BioSWOT-Med is an international campaign with several partners and together with your colleagues from Norway and the USA you will be deploying 4 gliders. What is a glider and how does it work?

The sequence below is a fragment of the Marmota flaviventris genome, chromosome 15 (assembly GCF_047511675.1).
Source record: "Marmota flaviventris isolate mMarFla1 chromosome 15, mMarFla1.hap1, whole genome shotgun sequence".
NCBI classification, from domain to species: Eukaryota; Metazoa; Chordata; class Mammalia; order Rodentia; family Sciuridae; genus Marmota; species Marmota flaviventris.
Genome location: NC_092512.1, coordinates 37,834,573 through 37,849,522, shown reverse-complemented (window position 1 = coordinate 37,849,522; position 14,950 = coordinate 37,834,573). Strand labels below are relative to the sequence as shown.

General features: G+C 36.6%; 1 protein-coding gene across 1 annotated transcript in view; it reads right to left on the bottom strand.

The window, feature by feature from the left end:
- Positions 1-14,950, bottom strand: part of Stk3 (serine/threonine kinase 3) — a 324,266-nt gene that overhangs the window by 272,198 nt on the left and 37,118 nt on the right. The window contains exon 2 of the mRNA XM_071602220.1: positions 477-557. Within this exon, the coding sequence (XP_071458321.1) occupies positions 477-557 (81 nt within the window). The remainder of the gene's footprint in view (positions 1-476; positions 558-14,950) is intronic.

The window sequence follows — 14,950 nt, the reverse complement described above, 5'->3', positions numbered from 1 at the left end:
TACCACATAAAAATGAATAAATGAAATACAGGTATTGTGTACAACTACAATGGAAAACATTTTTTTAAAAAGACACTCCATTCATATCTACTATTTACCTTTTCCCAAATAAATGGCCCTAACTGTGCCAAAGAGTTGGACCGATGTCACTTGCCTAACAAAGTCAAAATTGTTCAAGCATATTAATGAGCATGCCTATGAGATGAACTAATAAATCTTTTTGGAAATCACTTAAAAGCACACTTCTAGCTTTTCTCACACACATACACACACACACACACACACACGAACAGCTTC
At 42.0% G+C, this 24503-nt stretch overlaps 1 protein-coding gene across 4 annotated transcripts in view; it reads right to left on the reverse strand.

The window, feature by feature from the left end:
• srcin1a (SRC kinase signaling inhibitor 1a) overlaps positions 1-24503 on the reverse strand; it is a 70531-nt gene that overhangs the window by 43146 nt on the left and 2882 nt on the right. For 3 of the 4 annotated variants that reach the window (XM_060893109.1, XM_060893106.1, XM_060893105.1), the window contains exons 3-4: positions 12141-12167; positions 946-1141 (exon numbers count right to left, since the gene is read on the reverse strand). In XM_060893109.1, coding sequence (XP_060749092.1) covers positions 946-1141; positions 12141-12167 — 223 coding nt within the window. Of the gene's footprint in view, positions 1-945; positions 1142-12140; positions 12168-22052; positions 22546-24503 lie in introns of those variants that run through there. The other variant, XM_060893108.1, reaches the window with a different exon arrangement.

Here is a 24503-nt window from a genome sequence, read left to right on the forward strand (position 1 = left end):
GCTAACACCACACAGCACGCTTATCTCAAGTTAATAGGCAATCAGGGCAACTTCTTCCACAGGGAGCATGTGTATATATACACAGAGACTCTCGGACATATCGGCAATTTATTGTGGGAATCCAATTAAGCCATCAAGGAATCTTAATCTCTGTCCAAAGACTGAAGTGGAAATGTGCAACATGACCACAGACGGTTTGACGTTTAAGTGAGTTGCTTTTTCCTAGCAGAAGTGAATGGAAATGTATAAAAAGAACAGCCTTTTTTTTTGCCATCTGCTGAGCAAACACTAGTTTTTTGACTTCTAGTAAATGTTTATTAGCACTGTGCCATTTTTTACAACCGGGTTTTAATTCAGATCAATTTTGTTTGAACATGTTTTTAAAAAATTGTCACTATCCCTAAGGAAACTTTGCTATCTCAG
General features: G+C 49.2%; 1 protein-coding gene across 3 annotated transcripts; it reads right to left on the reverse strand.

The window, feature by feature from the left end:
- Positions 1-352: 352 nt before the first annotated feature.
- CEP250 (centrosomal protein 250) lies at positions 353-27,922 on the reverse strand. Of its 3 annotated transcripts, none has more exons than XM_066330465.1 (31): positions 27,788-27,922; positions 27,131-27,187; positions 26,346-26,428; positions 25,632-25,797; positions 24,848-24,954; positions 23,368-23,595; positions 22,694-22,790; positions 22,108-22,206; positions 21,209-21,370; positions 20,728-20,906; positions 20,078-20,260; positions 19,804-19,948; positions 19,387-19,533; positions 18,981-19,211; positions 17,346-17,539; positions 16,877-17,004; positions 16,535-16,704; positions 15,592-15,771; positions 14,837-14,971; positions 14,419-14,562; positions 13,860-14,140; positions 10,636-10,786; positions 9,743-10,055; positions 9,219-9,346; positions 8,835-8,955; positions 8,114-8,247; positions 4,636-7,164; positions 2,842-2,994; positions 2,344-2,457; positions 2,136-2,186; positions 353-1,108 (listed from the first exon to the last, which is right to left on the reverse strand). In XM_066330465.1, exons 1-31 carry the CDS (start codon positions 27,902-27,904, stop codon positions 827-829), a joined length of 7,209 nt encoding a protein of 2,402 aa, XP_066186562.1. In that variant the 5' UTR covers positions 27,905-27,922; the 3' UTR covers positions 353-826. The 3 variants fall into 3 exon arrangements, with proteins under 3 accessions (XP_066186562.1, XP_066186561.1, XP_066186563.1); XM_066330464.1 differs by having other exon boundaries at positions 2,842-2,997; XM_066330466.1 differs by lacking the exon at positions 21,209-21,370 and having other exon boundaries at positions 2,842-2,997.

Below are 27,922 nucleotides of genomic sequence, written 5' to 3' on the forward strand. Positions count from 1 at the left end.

Indeed, last but not least, we will be using several autonomous platforms called « gliders » during the cruise. They are long-range autonomous underwater vehicles that can stay in the water for several months while profiling from the surface to a depth and carrying low-power sensors. They dive and climb by modifying their volume using an oil bladder and are equipped with wings that convert their vertical motion into horizontal translation. During the BioSWOT-Med cruise, we will deploy two gliders piloted by the French team at MIO, one glider equipped with a turbulence sensor will be piloted by Norwegian partner (University of Bergen) and another one piloted by American partner (SCRIPPS) carrying acoustic and optic sensors to look at zooplankton. In addition, Spanish colleagues from SOCIB will also deploy 2 gliders in the region as part of another cruise (FastSWOT). So, it is going to be a challenge to coordinate all these platforms to work together, but it is a very exciting time and the data set collected will allow some ground breaking discoveries.